Note that the hash of the previous block is one of the components for current clock formation. This ensures immutability. i.e no block can be inserted out of order. Timestamp provides verifiability that the blocks are in chronological time order. Nonce ensures that the work defined is done. Merkle root packages the sub-transactions securely using an overall hash.

Thus Blockchain inherits the characteristics of Security, Immutability, Traceability, and Verifiability. These characteristics of Blockchain increase the trust in whatever is done. Further, a group of individuals who have never met could do business online, cooperatively in a system that is inbuilt with trust against cheating.

Database Vs. Blockchain Technology Transactions

We have been discussing transactions for a while. Nobody can fail to recollect transactions of DBMS. Therefore a comparison between DBMS operations and Blockchain Operations is done here. But one has to remember that the data handling methods are entirely different approaches between the two and neither one is to replace the other. A Blockchain may be a database but a database is not a Blockchain.

#Traditional Database TransactionBlockchain Transation
1Data is maintained as recordsData is inbuilt into the blocks
2Create, Modify, Update and Delete are operations that can be carried out by clients on Database. Read / Write feasible on any recordBlockchain is append-only structure. A block created becomes a read-only block; write operations feasible only for new block creation.
3Operates on Centralised Client / Server Concept. The users are called Nodes/ Clients.Operates on Peer to Peer Decentralised Network architecture. All nodes are generally equal.
4Centralized LedgerDistributed Ledger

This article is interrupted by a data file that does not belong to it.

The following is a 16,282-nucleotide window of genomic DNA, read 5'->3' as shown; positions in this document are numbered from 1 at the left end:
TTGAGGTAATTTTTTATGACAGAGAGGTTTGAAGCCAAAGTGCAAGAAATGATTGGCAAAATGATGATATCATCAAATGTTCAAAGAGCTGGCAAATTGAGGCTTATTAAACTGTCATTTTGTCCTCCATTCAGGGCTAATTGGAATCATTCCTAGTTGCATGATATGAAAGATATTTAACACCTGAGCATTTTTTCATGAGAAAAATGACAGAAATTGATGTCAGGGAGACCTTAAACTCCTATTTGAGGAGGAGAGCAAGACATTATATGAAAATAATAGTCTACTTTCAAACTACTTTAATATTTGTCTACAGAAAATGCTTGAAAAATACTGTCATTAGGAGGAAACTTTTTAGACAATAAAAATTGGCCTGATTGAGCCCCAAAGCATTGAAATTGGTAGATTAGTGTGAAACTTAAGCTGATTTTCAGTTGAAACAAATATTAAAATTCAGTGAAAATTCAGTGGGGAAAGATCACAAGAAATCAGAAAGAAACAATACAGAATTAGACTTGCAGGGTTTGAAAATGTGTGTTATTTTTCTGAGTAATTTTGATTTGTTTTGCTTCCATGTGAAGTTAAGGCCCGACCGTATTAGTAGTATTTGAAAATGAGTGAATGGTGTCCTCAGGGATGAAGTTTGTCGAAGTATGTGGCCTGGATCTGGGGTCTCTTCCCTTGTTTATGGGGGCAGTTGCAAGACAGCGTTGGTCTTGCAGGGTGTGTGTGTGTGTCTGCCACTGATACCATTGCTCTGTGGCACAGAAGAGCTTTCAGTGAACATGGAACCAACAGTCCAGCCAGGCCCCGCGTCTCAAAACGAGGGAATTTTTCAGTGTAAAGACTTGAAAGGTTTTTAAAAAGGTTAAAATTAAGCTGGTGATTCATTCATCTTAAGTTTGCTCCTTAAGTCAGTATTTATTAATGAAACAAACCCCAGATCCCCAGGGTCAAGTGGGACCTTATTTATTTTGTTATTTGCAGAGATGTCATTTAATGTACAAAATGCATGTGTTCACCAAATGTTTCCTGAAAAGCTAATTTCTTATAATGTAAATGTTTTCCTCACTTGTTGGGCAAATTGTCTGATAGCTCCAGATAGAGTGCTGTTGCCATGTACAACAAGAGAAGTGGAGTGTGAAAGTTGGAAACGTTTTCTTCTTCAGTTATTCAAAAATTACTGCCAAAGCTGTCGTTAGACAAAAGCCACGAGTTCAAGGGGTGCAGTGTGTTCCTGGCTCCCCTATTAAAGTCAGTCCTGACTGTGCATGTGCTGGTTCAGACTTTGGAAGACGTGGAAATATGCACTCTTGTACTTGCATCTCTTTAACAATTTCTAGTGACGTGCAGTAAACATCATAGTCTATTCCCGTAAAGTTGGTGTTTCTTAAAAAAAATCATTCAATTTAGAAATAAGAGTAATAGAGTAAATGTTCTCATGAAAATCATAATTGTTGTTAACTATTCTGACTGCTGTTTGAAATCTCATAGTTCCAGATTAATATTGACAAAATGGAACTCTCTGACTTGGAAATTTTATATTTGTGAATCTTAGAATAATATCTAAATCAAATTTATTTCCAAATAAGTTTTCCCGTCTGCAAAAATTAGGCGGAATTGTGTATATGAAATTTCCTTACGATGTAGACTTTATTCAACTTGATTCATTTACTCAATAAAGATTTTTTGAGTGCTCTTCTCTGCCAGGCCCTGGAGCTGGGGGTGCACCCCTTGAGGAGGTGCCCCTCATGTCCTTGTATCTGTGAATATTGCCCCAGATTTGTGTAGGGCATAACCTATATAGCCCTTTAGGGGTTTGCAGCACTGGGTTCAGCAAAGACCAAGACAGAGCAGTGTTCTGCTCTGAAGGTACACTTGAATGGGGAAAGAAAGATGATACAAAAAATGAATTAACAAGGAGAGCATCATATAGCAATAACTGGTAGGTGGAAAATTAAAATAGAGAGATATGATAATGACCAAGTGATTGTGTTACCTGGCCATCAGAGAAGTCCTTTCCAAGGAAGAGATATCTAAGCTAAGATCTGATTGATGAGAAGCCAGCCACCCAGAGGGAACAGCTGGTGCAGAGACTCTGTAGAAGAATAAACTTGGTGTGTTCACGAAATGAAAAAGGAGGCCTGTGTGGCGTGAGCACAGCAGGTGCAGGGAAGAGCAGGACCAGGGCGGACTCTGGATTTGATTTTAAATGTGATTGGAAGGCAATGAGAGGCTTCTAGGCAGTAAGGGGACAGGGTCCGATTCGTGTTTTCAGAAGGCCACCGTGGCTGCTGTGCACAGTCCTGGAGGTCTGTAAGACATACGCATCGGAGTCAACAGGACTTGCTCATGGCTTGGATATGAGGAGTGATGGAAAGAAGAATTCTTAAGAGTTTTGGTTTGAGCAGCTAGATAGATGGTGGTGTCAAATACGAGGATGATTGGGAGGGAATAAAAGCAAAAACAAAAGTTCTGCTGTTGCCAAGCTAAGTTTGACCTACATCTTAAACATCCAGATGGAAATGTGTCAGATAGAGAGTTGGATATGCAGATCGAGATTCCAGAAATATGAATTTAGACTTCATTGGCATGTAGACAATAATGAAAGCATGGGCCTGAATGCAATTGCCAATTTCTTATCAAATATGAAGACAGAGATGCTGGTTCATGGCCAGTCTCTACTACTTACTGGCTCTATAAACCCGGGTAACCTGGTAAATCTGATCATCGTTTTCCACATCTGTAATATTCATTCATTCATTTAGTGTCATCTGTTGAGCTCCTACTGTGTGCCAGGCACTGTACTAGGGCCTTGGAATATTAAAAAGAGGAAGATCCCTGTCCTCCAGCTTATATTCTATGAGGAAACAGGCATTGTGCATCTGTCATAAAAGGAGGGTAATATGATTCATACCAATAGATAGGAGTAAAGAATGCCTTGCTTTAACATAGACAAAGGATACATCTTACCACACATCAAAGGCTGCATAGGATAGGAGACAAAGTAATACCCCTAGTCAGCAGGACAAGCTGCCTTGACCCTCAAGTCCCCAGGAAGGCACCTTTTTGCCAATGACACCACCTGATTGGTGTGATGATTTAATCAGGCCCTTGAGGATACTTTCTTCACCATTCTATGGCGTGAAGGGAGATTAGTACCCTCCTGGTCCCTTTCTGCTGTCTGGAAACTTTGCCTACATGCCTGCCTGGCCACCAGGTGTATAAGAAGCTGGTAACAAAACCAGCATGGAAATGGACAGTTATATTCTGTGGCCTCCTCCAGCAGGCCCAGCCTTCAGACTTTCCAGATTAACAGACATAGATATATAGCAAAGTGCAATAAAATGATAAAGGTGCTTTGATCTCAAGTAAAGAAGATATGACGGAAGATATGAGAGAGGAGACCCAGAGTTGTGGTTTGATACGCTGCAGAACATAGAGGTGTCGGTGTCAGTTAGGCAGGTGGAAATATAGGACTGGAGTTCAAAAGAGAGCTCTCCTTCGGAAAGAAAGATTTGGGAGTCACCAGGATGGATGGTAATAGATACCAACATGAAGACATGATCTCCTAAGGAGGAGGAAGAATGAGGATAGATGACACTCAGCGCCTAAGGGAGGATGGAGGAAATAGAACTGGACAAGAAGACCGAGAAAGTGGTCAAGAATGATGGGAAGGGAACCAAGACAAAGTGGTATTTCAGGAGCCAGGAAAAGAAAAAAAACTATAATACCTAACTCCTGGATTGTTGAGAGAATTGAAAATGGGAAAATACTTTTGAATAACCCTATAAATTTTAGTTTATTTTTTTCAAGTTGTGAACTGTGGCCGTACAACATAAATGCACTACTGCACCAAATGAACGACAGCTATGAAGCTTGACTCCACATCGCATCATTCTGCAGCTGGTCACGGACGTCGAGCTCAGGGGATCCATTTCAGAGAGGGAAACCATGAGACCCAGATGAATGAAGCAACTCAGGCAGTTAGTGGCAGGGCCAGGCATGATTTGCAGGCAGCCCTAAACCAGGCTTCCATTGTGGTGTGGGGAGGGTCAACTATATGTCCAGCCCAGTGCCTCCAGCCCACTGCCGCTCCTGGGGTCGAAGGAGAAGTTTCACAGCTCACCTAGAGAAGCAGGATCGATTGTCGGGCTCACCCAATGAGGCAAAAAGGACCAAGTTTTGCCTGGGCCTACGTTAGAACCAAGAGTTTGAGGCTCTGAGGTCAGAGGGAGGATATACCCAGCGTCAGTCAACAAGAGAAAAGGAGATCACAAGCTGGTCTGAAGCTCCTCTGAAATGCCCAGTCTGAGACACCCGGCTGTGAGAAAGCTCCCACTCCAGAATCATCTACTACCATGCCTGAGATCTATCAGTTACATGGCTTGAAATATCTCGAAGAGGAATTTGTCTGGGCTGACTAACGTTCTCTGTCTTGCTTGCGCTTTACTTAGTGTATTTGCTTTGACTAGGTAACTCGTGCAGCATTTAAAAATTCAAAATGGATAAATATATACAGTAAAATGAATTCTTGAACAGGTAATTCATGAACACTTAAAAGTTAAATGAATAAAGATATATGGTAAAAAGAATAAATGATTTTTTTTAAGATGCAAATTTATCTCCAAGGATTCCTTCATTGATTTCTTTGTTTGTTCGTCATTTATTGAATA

5With Authentication, a client can modify data in the Database.Any addition requires voting by peers
6A Designated authority authenticates client credentials. If any compromise happens in the authority, data may also be compromised.Peers do verification and validation. This consensus mechanism makes it difficult to tamper data.
7Designated authority is the administratorMost of the nodes participate in the administrator role.
8DBMS software is accountable for the Integrity of the Database. Transparency is a user's rights-based issue.Public verifiability provides integrity and transparency
9Database meant for data handlingBlockchain is more suited for process orientation i.e. when the process of transaction is more important
10DBMS provides snapshot almost to a momentBlockchains provide status “now” and maintain an archive
11Difficult to trace how the changes to a record have happenedWrite to a block is Possible to be verified at any time

The lifecycle of Blockchain Transaction

Let us analyze the steps involved in a blockchain transaction with an example. Let us say B sells his Bike to A. A, B, RTO office, Insurance Company, Banker are members of the Blockchain application network. The chronological steps involved in the transaction and block creation are:

  1. B puts up his terms of sale for Bike.
  2. This is created as a block n and broadcast to all members
  3. A shows his interest to purchase bike along with his price bid
  4. The banker validates A’s bank balance
  5. The RTO validates the ownership of B over the Bike
  6. The Insurance Company confirms the life of bike insurance
  7. When all have approved, the money gets transferred from A to B
  8. Money added to B’s account
  9. The digital contract for Sale created
  10. A confirms receipt of Vehicle
  11. Records newly created at RTO of new vehicle ownership
  12. Insurance company changes the name of the owner

All the above steps get into a block as transaction details. The sequence essentially depends on the set rules for transaction and block creation. Hence the sequence of sub-transactions may vary from application to application. Finally, the block is created and added to the chain. We call this as the life cycle of a Blockchain transaction. The simplicity here is that everyone involved is part of the network and the bike sale happens with full transparency.

If the same bike sale has to happen over a non-blockchain model, we know the hassles and run around one has to go through all the third parties and the time required along with the stress. The risk and stress are in getting the ownership document verified, the insurance details verified for the claims, the financial status of A getting verified. Explaining those steps is outside the scope here.